Lean production is an approach to management which focuses on cutting out waste while ensuring quality levels are still met. It can be applied to all aspects of a business.
In A Nutshell
- Doing simple things well
- Doing things better
- Involving employees in the continuous process of improvement
- Avoiding waste so therefore reducing costs - greater efficiency
- Waste = costs
Examples Of Waste In A Business
- Over production - Making more than needed leading to excess inventories which could become unsaleable.
- Waiting time - Equipment and people standing idle waiting for a production process to be completed or resources to arrive.
- Transport - Moving resources around unnecessarily.
- Stocks - Usually held as an acceptable buffer but should not be excessive.
- Motion - Worker who appears busy but is not actually adding any value.
- Defects - Output that doesn't reach the required quality standard which can be a significant cost to an uncompetitive business.
Effective Lean Production Requires
- Good relations with suppliers
- Committed, skilled and motivated employees
- A culture of quality assurance, continuous improvement and willingness to embrace change
- Trust between management and employees
Recognises the importance of time and seeks to reduce the level of wasted time in the production process of a business.
Benefits of Time-Based Management
- Faster response times to meet changing market and customer needs
- Faster new product development
- Reduction in waste which enables greater efficiency
Requirements for Time-Based Management
- Flexible production methods:
- Ability to change products quickly
- Ability to change production volumes / runs
- Trained employees:
- Mulit-skilled staff
- Trust between workers and managers
Helps firms develop and launch new products more quickly. All parts of the project are planned together with everything considered simultaneously.
Benefits of Simultaneous Engineering
- New products are brought to the market much more quickly
- Businesses could charge a premium price leading to a higher profit margin and help recoup research and development costs
- A better sense of involvement across business functions improves staff commitment to the project
- Competitive advantage if it can bring a reliable new product onto the market with brand loyalty before its competitors
Form of team working where production processes are split into cells with each cell responsible for a complete unit of work.
Benefits of Cell Production
- Closeness of cell members should improve communication
- Workers will become more multi-skilled and adapted to business needs
- Greater motivation from responsiblity
- Quality improvements as each cell has "ownership" for quality in its particular area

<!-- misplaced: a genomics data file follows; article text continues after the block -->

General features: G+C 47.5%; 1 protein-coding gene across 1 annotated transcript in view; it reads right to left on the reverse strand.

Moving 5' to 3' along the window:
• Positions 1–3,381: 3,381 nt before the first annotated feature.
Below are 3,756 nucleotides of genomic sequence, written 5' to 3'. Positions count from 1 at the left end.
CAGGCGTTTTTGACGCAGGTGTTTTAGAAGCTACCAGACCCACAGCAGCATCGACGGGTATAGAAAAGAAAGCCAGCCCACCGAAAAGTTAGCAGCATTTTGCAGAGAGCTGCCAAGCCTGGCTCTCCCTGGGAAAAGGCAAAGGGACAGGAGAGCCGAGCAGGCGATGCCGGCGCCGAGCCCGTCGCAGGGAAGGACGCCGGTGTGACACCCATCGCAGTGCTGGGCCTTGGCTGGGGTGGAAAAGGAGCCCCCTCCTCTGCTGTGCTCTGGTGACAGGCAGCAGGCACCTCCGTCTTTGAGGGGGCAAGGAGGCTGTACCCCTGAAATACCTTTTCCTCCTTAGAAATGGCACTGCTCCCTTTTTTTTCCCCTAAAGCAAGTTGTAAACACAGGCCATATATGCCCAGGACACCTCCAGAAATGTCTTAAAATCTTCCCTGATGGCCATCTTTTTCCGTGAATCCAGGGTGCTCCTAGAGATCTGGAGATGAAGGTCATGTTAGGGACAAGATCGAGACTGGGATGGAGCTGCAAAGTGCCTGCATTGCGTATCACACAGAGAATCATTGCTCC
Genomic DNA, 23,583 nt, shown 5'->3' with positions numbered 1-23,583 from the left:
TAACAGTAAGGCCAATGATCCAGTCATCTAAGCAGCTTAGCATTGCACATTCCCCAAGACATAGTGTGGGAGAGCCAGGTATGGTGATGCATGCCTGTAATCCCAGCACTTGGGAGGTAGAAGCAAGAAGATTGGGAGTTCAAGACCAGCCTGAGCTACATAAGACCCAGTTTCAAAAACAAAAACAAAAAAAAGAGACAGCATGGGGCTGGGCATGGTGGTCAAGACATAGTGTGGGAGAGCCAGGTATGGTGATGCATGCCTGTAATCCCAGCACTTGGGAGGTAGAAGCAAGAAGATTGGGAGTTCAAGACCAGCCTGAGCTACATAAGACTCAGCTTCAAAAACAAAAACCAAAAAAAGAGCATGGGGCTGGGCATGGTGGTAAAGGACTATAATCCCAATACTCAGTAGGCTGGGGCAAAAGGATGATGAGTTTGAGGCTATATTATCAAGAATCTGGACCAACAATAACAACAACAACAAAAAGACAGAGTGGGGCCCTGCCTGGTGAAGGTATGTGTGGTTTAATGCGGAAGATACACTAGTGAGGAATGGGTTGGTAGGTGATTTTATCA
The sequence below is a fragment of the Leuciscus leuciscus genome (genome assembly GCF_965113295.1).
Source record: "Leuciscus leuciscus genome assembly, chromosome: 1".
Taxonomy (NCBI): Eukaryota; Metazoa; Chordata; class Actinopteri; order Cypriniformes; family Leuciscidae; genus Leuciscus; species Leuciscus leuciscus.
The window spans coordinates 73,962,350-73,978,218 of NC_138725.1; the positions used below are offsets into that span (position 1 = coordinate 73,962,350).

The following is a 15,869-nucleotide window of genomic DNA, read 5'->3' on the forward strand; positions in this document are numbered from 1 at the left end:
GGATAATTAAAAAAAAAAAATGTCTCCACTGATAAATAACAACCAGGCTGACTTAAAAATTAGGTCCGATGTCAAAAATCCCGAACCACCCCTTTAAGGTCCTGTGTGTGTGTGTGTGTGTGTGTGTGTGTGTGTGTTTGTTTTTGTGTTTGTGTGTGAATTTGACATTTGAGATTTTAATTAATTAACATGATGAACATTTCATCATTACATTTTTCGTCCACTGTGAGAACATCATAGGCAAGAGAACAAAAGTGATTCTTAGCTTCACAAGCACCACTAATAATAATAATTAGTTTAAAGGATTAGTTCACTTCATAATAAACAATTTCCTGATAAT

Drawbacks of Cell Production
- Culture needs to embrace trust and participation or workers may feel they are being pushed for more output with no respite
- May need to invest in new materials handling and ordering systems suitable for cell production
- May not allow a firm to use machinery as intensively as in traditional flow production
- Small scale production lines may not yield enough savings to make a switch to cell production worthwhile
- Allocation of work needs to be efficient so they have enough work but not so much to make them unable to cope
Aims to ensure inputs in the production process only arrive when needed.
How JIT Works
- Uses a "pull" system of production - customer orders determine what is produced and so what supplies are ordered.
- Uses complex production scheduling using specialist software to connect the production department with suppliers.
- Supplies delivered to production line only when needed.
- Needs close cooperation with high quality and reliable suppliers.
Benefits of JIT
- Lower stock holding means reduction in storage spaces which means less rent and insurance costs
- Stock only obtained when needed so less wasted capital tied up in unused stock
- Less likihood of stock perishing, becoming obsolete or out of date
- Less time spent checking and re-working production as emphasis spent getting it right first time
Drawbacks of JIT
- Little room for mistakes as little stock kept for re-working faulty products
- Highly reliant on suppliers and whole production schedule can be delayed due to late deliveries
- No spare finished product available to meet unexpected orders as all products are made to meet actual orders
- Requires complex, specialist stock systems
- Continuous improvement - Involved employees at all levels working together to efficiently improve areas of the company.
- Often used in healthcare and banking sectors.
- Worker-led method.
- Workers know best about the production process so know what is best for the company.
- Diminished returns likely - As time progresses, may run out of things to improve.
- Marginal gains - Tiny improvements over time create a big improvement overall.